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What is the Java ?: operator called and what does it do?

Maybe this is a duplicated question to some other questions here but I could not find it.

Yesterday I saw a guy using a new way of writing the if statement by using ? and : and I'm not sure what do they all mean.

If someone could point me out to a tutorial or an already answered question I would so much appreciated.

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marked as duplicate by Mahesh, Paul Bellora, Tudor, Bhesh Gurung, Woot4Moo Dec 19 '11 at 20:16

This question has been asked before and already has an answer. If those answers do not fully address your question, please ask a new question.

3  
There you go: stackoverflow.com/questions/798545/… –  Alfabravo Dec 19 '11 at 20:00
    
Don't use them too much, there isn't a lot worse then nested ternary operators. –  Desmond Zhou Dec 19 '11 at 20:02
    
@DesmondZhou oh! I see lot of Prof. java programmers use this operator. In fact they even use it when they declare a variable :S –  Sobiaholic Dec 19 '11 at 20:04
2  
@iMohammad yes thats what you want to use it for, use it for assignment to variables concisely but not as a replacement to if statements. For example, don't put methods with side-effect in them, and don't nest them. Have fun! –  Desmond Zhou Dec 19 '11 at 20:17
    
I've seen nested ternary operators before. They're unsettling. –  Nick Coelius Dec 19 '11 at 20:47

5 Answers 5

up vote 5 down vote accepted

The ternary operator!

http://en.wikipedia.org/wiki/Ternary_operation

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wow!Ternary Operator. THANKS! –  Sobiaholic Dec 19 '11 at 20:01
    
No. The name of the operator is "conditional operator" stackoverflow.com/a/798556 –  hellectronic Aug 31 '12 at 19:12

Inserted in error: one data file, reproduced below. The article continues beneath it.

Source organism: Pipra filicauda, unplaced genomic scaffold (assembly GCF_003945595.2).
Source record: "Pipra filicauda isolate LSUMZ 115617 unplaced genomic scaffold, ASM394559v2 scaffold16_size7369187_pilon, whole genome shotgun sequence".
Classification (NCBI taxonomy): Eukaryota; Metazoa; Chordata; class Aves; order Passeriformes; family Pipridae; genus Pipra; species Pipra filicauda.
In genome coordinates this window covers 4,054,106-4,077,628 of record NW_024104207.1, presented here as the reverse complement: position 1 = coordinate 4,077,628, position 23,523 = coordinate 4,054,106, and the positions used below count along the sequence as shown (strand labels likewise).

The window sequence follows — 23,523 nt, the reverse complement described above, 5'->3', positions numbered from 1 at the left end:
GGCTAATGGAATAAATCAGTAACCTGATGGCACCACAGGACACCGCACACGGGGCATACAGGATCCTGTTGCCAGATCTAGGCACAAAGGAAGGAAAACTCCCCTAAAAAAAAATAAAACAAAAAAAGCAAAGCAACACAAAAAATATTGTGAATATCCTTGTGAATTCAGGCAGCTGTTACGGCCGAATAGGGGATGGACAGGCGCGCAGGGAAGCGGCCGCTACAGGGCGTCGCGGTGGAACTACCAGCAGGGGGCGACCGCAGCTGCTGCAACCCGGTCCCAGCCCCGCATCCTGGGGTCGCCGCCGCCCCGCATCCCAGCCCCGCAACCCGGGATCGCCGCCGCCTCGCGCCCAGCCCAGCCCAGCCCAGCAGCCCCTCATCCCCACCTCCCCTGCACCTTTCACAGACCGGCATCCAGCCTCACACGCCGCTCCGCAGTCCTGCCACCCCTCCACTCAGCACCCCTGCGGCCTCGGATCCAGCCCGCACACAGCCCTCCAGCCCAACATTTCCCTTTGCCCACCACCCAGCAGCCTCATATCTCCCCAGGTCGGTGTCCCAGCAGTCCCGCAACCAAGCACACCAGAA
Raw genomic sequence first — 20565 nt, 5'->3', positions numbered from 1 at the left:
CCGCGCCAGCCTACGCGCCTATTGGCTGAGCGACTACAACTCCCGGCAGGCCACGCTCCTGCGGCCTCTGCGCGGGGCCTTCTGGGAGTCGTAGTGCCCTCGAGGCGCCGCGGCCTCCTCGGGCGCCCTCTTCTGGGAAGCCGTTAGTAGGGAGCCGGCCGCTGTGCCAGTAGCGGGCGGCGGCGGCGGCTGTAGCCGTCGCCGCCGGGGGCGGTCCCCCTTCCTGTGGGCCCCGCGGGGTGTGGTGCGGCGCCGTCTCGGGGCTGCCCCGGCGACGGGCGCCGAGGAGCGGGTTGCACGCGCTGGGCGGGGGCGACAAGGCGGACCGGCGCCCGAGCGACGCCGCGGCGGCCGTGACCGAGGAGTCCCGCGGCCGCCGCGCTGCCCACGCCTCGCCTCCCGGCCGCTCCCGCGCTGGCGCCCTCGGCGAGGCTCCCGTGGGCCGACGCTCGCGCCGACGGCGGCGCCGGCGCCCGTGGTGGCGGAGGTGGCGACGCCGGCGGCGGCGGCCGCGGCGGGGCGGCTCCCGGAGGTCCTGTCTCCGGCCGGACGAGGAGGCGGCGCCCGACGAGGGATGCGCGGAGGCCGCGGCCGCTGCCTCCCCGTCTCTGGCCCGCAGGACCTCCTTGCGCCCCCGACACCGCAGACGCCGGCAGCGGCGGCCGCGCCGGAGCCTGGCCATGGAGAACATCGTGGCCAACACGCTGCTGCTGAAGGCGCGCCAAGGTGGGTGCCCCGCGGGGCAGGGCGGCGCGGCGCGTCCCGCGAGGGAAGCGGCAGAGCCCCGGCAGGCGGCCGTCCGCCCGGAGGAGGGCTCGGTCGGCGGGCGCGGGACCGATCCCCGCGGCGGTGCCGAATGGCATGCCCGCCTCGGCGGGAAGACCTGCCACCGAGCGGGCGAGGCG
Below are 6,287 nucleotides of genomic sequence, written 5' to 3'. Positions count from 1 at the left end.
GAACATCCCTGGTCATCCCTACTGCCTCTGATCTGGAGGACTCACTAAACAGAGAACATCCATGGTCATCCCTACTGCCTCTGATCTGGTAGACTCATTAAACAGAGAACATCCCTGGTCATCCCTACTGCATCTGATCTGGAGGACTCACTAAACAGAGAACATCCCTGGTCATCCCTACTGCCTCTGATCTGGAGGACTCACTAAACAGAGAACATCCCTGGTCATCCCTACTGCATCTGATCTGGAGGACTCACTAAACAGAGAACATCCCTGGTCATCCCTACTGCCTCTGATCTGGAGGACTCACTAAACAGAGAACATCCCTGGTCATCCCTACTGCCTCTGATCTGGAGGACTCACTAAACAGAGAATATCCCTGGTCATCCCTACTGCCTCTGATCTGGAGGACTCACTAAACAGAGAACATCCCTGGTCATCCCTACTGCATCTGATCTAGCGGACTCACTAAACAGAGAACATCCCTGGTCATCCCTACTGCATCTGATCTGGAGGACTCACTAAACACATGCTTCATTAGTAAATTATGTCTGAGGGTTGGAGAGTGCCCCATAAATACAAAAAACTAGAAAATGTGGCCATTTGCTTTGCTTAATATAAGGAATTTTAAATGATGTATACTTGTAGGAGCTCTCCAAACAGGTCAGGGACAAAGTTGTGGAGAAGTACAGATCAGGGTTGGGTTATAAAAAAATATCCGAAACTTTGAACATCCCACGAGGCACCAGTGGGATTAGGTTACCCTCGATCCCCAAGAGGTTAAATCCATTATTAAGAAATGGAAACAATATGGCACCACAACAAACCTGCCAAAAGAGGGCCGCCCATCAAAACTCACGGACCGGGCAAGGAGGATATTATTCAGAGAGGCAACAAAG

It's a ternary operator. General form:

expr1 ? expr2 : expr3

If expr1 evaluates to true, the returned result is expr2, otherwise it's expr3. Example:

Object obj = (obj != null) ? obj : new Object();

Easy way to initialize an object if it's null.

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(statement) ? TRUE : FALSE

Example in pseudocode: a = (5 > 3) ? 1 : 0

If the statement is true, a will be one (which it is), otherwise it will be 0.

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(condition) ? (what happens if true) : (what happens if false);

Example use:

int a = 1;
int b = (a == 1) ? 2 : (a + 1);
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That's called a ternary operator, and it's a cute, if sometimes hard to read, way of writing an IF statement.

   if ( x == 3) {
      do-magic
   }
    else {
      do-other-magic
   }

would be expressed like so:

   x == 3 ? do-magic : do-other-magic
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man tell me about it. I didn't understand the whole code just because of this ternary operator –  Sobiaholic Dec 19 '11 at 20:03
    
so ? simply means if –  Sobiaholic Dec 19 '11 at 20:06
    
Essentially, yes. It is most often used for assignment, as @ExtremeCoder detailed, but can occasionally be used for logic in much the same way as an IF statement. Just wait until you start seeing nested ternary operators! –  Nick Coelius Dec 19 '11 at 20:46

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